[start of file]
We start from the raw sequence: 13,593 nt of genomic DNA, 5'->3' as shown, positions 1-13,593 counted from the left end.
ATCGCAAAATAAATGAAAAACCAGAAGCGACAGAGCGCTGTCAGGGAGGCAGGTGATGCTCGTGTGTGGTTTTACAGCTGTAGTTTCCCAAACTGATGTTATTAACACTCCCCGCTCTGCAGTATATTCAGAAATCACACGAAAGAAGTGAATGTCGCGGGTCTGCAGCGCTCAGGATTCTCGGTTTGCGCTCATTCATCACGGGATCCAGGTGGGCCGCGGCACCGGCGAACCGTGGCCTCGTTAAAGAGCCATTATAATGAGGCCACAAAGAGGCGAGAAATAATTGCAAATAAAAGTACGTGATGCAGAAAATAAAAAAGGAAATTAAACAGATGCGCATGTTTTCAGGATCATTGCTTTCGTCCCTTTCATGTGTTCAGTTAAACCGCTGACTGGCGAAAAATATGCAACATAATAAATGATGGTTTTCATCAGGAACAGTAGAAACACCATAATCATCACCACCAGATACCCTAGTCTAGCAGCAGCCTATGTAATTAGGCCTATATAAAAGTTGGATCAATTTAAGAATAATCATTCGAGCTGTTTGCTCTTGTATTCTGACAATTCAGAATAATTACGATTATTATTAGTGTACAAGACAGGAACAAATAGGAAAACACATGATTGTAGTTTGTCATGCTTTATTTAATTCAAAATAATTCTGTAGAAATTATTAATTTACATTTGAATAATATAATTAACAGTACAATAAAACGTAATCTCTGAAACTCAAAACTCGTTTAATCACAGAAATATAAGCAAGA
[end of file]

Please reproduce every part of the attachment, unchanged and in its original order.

We start from the raw sequence: 13,593 nt of genomic DNA, 5'->3' as shown, positions 1-13,593 counted from the left end.
ATCGCAAAATAAATGAAAAACCAGAAGCGACAGAGCGCTGTCAGGGAGGCAGGTGATGCTCGTGTGTGGTTTTACAGCTGTAGTTTCCCAAACTGATGTTATTAACACTCCCCGCTCTGCAGTATATTCAGAAATCACACGAAAGAAGTGAATGTCGCGGGTCTGCAGCGCTCAGGATTCTCGGTTTGCGCTCATTCATCACGGGATCCAGGTGGGCCGCGGCACCGGCGAACCGTGGCCTCGTTAAAGAGCCATTATAATGAGGCCACAAAGAGGCGAGAAATAATTGCAAATAAAAGTACGTGATGCAGAAAATAAAAAAGGAAATTAAACAGATGCGCATGTTTTCAGGATCATTGCTTTCGTCCCTTTCATGTGTTCAGTTAAACCGCTGACTGGCGAAAAATATGCAACATAATAAATGATGGTTTTCATCAGGAACAGTAGAAACACCATAATCATCACCACCAGATACCCTAGTCTAGCAGCAGCCTATGTAATTAGGCCTATATAAAAGTTGGATCAATTTAAGAATAATCATTCGAGCTGTTTGCTCTTGTATTCTGACAATTCAGAATAATTACGATTATTATTAGTGTACAAGACAGGAACAAATAGGAAAACACATGATTGTAGTTTGTCATGCTTTATTTAATTCAAAATAATTCTGTAGAAATTATTAATTTACATTTGAATAATATAATTAACAGTACAATAAAACGTAATCTCTGAAACTCAAAACTCGTTTAATCACAGAAATATAAGCAAGA